honour of the membership of the College of Physicians and the membership of the College of Surgeons of London, has in open competition obtained admission to the Medical Service of this Government, and is now pursuing those studies which will lead him hereafter to a distinguished career. I do not think that there is any other point which I desire particularly now to press upon your attention, but I cannot refrain from expressing the pleasure I feel at the interest which is taken in the success of the University, as manifested by the crowd that surrounds me in this room, of all classes of the community.
There has been, as we have seen in the journals, a considerable discussion going on for some time as to the respective merits of Native and European rule in this country. Merits of English rule. I do not desire to enter into that point. I believe we have given to this country a certainty of administration of justice, a certainty of the tenure of property, and the knowledge that all are equal in the eyes of the law. And by the institution of a University such as this, we are conferring benefits, not perhaps so direct and tangible, but I think not the less valuable and important. We are teaching the youth of this country not to value knowledge only for the power and the success it brings, but for the self-improvement it gives the student,—teaching him to value knowledge for itself. We teach him, further, that it is his duty, by cultivating the highest qualities which God has given him, to fit himself to fulfil his highest duties, and in doing this I am sure we confer upon this country benefits even more extensive or more important, or at least equally important, with those institutions which secure to all the benefits of a settled and enlightened Goverment.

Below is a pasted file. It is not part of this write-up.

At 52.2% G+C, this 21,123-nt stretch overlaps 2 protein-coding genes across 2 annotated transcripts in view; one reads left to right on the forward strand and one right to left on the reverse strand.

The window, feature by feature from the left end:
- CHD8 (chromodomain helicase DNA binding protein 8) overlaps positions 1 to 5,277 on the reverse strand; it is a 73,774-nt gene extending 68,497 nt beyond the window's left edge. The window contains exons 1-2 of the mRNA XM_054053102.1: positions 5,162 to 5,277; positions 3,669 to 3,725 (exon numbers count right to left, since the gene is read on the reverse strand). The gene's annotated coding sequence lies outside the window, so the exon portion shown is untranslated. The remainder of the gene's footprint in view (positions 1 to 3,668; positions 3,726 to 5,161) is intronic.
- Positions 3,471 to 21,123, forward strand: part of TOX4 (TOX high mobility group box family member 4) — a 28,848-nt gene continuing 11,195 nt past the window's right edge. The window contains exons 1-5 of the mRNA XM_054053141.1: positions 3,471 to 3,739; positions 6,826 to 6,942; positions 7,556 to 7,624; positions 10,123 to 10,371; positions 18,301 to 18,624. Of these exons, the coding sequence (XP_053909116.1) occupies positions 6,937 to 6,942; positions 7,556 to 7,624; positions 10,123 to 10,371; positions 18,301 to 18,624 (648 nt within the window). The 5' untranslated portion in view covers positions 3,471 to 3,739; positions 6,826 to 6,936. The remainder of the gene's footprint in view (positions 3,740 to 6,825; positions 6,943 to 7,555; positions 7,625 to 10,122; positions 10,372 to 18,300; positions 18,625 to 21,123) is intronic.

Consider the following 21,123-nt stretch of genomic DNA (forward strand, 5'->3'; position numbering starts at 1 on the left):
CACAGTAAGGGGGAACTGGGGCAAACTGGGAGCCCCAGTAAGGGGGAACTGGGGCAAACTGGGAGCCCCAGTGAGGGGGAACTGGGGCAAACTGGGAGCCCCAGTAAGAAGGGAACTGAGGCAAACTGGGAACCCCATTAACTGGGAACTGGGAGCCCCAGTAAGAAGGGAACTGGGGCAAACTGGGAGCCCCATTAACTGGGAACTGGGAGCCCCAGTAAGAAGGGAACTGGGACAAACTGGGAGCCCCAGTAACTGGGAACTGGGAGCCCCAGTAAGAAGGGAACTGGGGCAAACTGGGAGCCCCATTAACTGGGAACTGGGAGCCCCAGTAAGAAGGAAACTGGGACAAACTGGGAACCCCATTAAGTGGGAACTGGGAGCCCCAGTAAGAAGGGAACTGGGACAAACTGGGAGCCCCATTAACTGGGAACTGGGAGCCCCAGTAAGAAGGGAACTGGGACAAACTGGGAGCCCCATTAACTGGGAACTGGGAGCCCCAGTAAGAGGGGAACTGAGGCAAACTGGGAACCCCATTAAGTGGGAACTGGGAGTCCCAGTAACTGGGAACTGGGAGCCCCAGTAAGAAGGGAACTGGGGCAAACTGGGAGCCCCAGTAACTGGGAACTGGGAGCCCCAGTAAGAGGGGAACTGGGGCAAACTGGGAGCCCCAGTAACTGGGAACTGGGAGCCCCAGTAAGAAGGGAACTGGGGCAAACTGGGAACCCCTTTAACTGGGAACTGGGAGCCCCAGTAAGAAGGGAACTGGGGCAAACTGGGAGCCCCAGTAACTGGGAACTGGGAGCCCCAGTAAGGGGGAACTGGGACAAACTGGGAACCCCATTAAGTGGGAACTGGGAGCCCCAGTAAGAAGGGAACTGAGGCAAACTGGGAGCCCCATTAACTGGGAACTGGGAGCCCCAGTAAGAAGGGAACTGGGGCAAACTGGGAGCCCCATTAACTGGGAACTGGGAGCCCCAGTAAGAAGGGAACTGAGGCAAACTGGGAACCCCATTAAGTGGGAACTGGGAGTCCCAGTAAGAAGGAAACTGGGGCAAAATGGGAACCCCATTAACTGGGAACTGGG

(By Sir Wm. Robert Seymour Vesey Fitzgerald, G.C.S.I., D.L.)